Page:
I haven't tried any of these methods myself but the following is offered up from a quick google search:

  1. Reduce the humidity in the environment of the drying varnish by running a dehumidifier. Pointing a fan at the drying varnish may also help.

  2. Wipe the surface of the varnish lightly with a rag moistened with turpentine or mineral spirits. Don't rub the varnish, just wipe it lightly enough to remove the tackiness from the surface. Give the varnish another day or two under the breeze of a fan to cure.

  3. Brush or spray a light coat of clear shellac on the surface if the varnish is still tacky after wiping it with a solvent. Shellac hardens by evaporation and doesn't have to cure. Use shellac only if the varnish has almost hardened but is still slightly tacky. Don't use it if the varnish is soft.

  4. Strip the varnish if none of these strategies work. It's probably tacky because the wood wasn't properly cleaned before varnishing. Wash the wood with a wax-removing detergent after you've stripped the old varnish, sand it and apply a fresh coat.

Varnish will dry in two phases. First the solvent, if any, must evaporate. Then the product must cure. The curing is a chemical reaction between the remaining materials of the varnish and/or the air. Option 1 above helps with speeding up evaporation but offers no help in speeding up the curing time; instead recommending to remove the uncured portion or cover it up. Both seem like poor options.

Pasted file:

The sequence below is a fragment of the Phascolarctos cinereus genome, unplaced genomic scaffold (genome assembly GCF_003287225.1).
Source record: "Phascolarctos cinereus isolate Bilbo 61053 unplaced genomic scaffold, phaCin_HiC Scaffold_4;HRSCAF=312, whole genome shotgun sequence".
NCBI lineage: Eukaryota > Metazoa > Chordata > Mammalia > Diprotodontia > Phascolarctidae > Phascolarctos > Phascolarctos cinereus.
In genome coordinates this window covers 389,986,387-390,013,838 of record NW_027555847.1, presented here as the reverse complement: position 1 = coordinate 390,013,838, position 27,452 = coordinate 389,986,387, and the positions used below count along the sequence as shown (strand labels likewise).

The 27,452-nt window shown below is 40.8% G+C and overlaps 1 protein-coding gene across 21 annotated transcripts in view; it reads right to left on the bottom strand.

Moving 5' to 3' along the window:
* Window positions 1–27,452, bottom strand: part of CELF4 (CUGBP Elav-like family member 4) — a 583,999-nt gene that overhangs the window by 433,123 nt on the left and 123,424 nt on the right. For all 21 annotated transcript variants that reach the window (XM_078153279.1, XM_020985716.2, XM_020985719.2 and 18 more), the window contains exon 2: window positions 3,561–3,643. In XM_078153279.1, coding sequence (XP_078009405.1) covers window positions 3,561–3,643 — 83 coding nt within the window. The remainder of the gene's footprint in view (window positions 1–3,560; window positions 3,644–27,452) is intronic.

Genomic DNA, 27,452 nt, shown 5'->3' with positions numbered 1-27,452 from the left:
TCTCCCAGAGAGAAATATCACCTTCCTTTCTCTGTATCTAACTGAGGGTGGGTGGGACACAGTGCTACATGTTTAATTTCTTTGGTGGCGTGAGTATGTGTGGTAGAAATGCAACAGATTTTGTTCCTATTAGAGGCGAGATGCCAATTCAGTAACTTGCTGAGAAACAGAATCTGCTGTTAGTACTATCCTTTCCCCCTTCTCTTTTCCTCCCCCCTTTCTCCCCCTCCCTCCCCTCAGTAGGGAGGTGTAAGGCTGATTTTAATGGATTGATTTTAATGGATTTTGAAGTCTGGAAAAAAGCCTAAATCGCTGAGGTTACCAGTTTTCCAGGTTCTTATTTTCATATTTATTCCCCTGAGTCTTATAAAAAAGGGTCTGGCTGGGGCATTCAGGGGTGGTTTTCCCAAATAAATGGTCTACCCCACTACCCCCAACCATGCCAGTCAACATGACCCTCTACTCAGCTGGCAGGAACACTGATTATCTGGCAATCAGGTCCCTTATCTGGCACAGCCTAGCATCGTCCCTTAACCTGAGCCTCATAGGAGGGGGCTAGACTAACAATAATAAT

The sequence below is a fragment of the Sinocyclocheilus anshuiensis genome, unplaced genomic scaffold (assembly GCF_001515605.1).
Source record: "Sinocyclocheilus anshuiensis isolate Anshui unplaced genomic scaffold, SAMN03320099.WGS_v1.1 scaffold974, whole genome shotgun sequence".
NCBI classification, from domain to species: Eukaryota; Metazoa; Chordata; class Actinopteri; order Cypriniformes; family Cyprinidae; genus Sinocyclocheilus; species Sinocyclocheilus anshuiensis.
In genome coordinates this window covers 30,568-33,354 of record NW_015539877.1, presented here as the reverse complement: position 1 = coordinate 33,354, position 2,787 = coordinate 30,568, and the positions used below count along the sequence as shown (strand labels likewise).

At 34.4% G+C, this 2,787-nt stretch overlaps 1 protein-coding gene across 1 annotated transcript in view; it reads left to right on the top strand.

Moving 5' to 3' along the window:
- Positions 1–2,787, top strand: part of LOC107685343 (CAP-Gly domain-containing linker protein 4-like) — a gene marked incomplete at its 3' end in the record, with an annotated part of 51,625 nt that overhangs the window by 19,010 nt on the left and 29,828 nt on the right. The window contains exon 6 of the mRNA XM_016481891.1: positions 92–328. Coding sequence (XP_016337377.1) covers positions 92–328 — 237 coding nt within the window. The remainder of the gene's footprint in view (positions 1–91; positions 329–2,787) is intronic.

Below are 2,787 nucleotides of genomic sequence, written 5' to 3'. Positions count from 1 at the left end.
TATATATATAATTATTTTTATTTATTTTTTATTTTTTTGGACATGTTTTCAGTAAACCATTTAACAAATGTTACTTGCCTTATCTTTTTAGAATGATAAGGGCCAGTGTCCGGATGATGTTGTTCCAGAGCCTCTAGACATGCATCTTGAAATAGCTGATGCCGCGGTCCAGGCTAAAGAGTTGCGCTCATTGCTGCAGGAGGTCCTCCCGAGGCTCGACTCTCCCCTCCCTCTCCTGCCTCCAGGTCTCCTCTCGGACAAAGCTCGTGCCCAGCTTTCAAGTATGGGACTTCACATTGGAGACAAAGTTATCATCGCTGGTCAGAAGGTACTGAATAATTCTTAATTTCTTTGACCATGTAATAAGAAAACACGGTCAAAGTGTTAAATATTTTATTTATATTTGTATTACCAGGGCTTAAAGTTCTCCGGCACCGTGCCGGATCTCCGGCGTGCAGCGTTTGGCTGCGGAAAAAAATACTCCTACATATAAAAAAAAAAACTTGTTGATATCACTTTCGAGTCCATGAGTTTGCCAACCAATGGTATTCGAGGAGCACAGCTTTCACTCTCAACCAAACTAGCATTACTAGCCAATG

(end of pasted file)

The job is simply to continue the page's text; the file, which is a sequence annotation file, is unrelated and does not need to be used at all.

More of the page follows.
Chemical reactions can always be accelerated by increasing the temperature of the solution. Your instinct to apply heat is correct but don't put it in the oven.

  • Very helpful. I don't have (nor will I buy one just for this) a dehumidifier - which is why I was asking about heat. I've seen some things that said heat works, I was just wondering on some parameters of how much, etc. I do have fans, so I can do that as well. I certainly hope the varnish doesn't need to be removed - we worked hard to prep the wood properly!
    – cale_b
    Dec 14, 2016 at 18:21